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Copy of Logical Fallacies

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Nancy Taylor

on 18 October 2013

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Transcript of Copy of Logical Fallacies

Persuasive Writing
Place your own picture
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Double click to crop it if necessary
San Francisco
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(cc) photo by Metro Centric on Flickr
photo frame
an appeal to emotion
ethical appeal
appeal to logic
Exploiting the audience's feelings when reason is needed. Includes appeals to fear, flattery, ridicule, pity, and spite.
Appeal to Emotion
What is the purpose of a persuasive paper?
Persuasive Writing
Thesis examples:
"High school graduates should be required to take a year off to pursue community service projects before entering college in order to increase their maturity and global awareness."
"The life of a typical college student is characterized by time spent studying, attending class, and socializing with peers."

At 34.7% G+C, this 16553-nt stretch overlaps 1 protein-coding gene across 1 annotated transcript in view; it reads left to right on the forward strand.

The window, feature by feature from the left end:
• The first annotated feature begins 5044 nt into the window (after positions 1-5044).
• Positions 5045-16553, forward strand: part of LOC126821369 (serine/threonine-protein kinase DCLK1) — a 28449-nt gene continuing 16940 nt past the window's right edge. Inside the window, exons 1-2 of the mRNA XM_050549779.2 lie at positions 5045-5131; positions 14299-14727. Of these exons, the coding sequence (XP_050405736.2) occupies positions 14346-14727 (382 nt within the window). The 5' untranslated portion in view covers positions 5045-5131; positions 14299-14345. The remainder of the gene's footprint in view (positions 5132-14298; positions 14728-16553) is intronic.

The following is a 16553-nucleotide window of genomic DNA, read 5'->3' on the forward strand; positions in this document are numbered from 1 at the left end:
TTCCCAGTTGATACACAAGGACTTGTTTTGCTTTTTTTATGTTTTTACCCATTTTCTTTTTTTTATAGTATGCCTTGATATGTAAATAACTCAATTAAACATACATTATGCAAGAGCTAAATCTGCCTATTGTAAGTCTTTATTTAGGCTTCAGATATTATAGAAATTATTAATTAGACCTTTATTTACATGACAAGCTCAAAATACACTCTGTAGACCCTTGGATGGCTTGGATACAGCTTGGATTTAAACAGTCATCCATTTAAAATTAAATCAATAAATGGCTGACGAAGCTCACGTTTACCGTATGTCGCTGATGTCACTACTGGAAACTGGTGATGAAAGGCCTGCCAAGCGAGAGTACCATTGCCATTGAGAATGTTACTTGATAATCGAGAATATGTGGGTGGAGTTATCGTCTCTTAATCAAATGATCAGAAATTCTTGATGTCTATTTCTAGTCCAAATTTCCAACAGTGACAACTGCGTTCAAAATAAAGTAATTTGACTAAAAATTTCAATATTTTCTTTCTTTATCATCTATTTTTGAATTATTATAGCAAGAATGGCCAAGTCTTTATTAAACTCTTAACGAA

Ignoring an argument by attacking the person who made it, not by finding problems with the argument itself.
Ad Hominem
When a writer arrives at a conclusion based on inadequate evidence or a sample that is too small.
Hasty Generalization
Using a premise to prove an unrelated point.
Non Sequitur
Literally, "it does not follow."
Appeal to Ignorance
Basing a conclusion solely on the absence of knowledge
False Cause & Effect
Claiming that because one event occured before a second, it caused the second.
Stacking the Deck
Trying to prove a point by focusing on only one side of the argument while ignoring the other.
A Sample Outline
May be multiple paragraphs, but always includes thesis clearly mapped out.
Main Points
Develop them fully! (2-4)
Approximately 2 paragraphs / argument
Either refute the counterargument, or if it is irrefutable - stand by your arguments
Clearly re-defines thesis
A counter-argument is an argument opposed to your thesis, or part of your thesis. It expresses the view of those who would disagree with your position.
***This enhances ethos - your credibility
For Example...
Spot the Fallacy
Spot the Fallacy
Spot the Fallacy
Spot the Fallacy
Spot the Fallacy
Full transcript